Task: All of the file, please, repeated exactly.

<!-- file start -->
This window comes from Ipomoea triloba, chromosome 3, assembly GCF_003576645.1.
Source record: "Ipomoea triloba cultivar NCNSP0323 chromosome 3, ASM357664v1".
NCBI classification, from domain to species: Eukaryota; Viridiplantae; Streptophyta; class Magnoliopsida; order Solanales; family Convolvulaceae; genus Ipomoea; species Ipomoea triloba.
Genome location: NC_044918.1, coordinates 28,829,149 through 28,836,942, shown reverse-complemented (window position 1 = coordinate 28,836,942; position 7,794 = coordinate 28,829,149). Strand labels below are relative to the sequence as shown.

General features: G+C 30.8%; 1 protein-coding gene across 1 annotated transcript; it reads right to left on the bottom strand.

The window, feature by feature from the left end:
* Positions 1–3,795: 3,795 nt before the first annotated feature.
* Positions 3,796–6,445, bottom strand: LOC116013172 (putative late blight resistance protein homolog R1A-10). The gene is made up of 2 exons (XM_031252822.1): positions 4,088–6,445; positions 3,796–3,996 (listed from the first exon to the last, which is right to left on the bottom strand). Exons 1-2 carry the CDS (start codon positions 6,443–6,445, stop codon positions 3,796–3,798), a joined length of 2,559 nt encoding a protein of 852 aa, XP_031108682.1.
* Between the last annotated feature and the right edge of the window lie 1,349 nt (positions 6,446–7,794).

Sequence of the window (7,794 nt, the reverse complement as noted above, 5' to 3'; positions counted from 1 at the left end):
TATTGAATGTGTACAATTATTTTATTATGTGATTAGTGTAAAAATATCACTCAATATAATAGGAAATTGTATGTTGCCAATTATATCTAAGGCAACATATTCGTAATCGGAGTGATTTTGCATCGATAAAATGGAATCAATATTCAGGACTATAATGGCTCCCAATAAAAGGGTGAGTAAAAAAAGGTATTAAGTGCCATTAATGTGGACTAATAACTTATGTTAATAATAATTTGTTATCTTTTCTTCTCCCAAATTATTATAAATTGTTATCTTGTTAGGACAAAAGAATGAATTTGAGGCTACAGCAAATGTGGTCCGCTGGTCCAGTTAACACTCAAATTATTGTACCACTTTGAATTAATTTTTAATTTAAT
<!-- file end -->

This window comes from Ipomoea triloba, chromosome 3, assembly GCF_003576645.1.
Source record: "Ipomoea triloba cultivar NCNSP0323 chromosome 3, ASM357664v1".
NCBI classification, from domain to species: Eukaryota; Viridiplantae; Streptophyta; class Magnoliopsida; order Solanales; family Convolvulaceae; genus Ipomoea; species Ipomoea triloba.
Genome location: NC_044918.1, coordinates 28,829,149 through 28,836,942, shown reverse-complemented (window position 1 = coordinate 28,836,942; position 7,794 = coordinate 28,829,149). Strand labels below are relative to the sequence as shown.

General features: G+C 30.8%; 1 protein-coding gene across 1 annotated transcript; it reads right to left on the bottom strand.

The window, feature by feature from the left end:
* Positions 1–3,795: 3,795 nt before the first annotated feature.
* Positions 3,796–6,445, bottom strand: LOC116013172 (putative late blight resistance protein homolog R1A-10). The gene is made up of 2 exons (XM_031252822.1): positions 4,088–6,445; positions 3,796–3,996 (listed from the first exon to the last, which is right to left on the bottom strand). Exons 1-2 carry the CDS (start codon positions 6,443–6,445, stop codon positions 3,796–3,798), a joined length of 2,559 nt encoding a protein of 852 aa, XP_031108682.1.
* Between the last annotated feature and the right edge of the window lie 1,349 nt (positions 6,446–7,794).

Sequence of the window (7,794 nt, the reverse complement as noted above, 5' to 3'; positions counted from 1 at the left end):
TATTGAATGTGTACAATTATTTTATTATGTGATTAGTGTAAAAATATCACTCAATATAATAGGAAATTGTATGTTGCCAATTATATCTAAGGCAACATATTCGTAATCGGAGTGATTTTGCATCGATAAAATGGAATCAATATTCAGGACTATAATGGCTCCCAATAAAAGGGTGAGTAAAAAAAGGTATTAAGTGCCATTAATGTGGACTAATAACTTATGTTAATAATAATTTGTTATCTTTTCTTCTCCCAAATTATTATAAATTGTTATCTTGTTAGGACAAAAGAATGAATTTGAGGCTACAGCAAATGTGGTCCGCTGGTCCAGTTAACACTCAAATTATTGTACCACTTTGAATTAATTTTTAATTTAAT